The Last Waltz. Nov. 10. Orpheum Theatre, Boston By Michael Lasalandra
The Band’s legendary farewell concert in 1976 — known as The Last Waltz — was recreated in spectacular fashion Nov. 10 at the Orpheum Theatre in Boston by a supergroup of musicians headed by guitarist Warren Haynes. Documented on film by Martin Scorsese, the movie, also called The Last Waltz, is generally considered the greatest concert film ever made.
Haynes, who was a member of the Allman Brothers Band for many years and heads his own group, Government Mule, was aided by a host of stars culled from a wide variety of musical genres, including country, blues, funk, rock and Americana.
Among those playing in the tribute show in Boston were Lukas Nelson (Willie’s son) of Promise of the Real, Jamey Johnson, Dave Malone of the Radiators, Cyril Neville of the Neville Brothers, producer and bass player Don Was and several more, including a full horn section.
I’ve seen an awful lot of shows this year and none was better than this one.
The Band, one of the most influential groups in rock history, became famous as Bob Dylan’s backup band. They later went on to record a number of classic albums that pretty much kick-started a genre now known as Americana. The farewell concert was held on Thanksgiving, 1976 at the Winterland Ballroom in San Francisco.
The tribute tour, which is stopping in 13 cities, is being produced by Robbie Robertson, The Band’s original guitarist and songwriter. He is only scheduled to play at the Nashville show set for Nov. 23, however.
While it would have been nice to have seen Robertson at the Boston show, honestly, he wasn’t really needed. Guitar duties were more than capably handled by Haynes and Nelson.
The three-hour show saw the band cover many but not all the songs performed by The Band at the farewell concert. Included were several that had been sung at the original performance by guest stars such as Bob Dylan, Neil Young and Van Morrison. The songs were not done in the exact order as the The Band did them, however.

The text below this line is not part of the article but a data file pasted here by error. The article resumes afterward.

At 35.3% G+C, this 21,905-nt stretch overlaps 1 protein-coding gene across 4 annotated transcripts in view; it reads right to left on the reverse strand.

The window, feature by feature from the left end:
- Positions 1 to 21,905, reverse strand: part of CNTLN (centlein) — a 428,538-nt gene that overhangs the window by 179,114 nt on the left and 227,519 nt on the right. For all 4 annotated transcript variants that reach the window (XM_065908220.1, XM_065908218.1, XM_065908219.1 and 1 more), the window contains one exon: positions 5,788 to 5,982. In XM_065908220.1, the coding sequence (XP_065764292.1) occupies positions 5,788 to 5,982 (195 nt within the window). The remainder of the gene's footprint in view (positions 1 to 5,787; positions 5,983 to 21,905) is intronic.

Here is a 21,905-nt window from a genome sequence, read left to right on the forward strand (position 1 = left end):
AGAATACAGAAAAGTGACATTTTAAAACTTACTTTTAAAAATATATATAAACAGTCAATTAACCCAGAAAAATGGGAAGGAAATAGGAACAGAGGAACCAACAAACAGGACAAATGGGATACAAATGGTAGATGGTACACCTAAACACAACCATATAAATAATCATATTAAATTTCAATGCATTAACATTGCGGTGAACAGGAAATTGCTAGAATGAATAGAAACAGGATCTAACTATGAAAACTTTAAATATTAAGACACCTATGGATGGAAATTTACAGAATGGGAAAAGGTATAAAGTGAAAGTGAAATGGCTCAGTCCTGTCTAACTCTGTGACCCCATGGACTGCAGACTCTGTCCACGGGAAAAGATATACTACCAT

While The Band had three truly great vocalists in Levon Helm, Rick Danko and Richard Manuel, Haynes, Nelson and Johnson covered the vocal parts very nicely.
There was a palpable buzz of anticipation in the air as soon as I entered the theatre 45 minutes before the show started. It grew as the hour approached. When the band hit the stage, just before 8 pm., the sold-out crowd was on its feet cheering.
The show kicked off with Johnson singing “Up on Cripple Creek,” one of Helm’s signature tunes. Johnson did a nice job with it without trying to sound like Levon.
That’s one of the things I liked most about the show. This is not a “cover” band in the traditional sense. They stayed true to the songs, not changing the arrangements, particularly the horn arrangements which were played from the original charts devised for the 1976 show by Allen Toussaint. But they weren’t trying to sound just like The Band. That would be impossible. I saw them twice in the 1970s, at Harvard Stadium and at Symphony Hall. They were the pinnacle.
Vocals and guitar leads were shared by Haynes and Nelson, and smartly neither tried to duplicate Robertson’s leads or the vocals of Band members.
These guys just played the songs with their own touches – and played the hell out of them. After starting with “Cripple Creek” and blowing through “The Shape I’m In,” sung by Nelson, then “It Makes No Difference,” originally sung by Danko and considered by many one of the greatest rock vocal performances of all time. Haynes and Nelson handed the vocals nicely. It is a tough song to sing. Both sing in high registers and were able to do Danko justice.
In all, they steamed through 23 songs, including those done by some of original concert’s many guest stars. I’d say the highlight of the night was “Caravan,” which was done originally by Van Morrison in an unforgettable performance in a jumpsuit, kicking his leg high as he walked off. In this case, Haynes did the vocal and did a fine job, though he did not do the famous leg kick. The performance was so good that Don Was, the bass player and famous producer, could not help but vigorously applaud Haynes.
There were guest stars at this show too, with Dave Malone of the Radiators, and Cyril Neville of the Neville Brothers tackling a few songs with New Orleans origins, including “Down South In New Orleans.”
Bob Margolin, who played with Muddy Waters on the original concert, also came out and thrilled the crowd with some vicious slide-playing.
In all, the show was all it was advertised to be — and more. I’d love to see the Nashville show, but that’s not likely to be. Nevertheless, I came away very happy that I was able to see the Boston show. It was one for the ages.
Michael Lasalandra is an avid music fan and an artist who paints portraits of musicians, among other subjects. His work can be seen at mlasalandra.com.
The Shape I’m In
It Makes No Difference
Down South In New Orleans
Who Do You Love?
Wheels on Fire
The Night They Drove Old Dixie Down
Life is a Carnival
Rag Mama Rag
Further On Up the Road
I Shall Be Released
Such a Night
Don’t Do It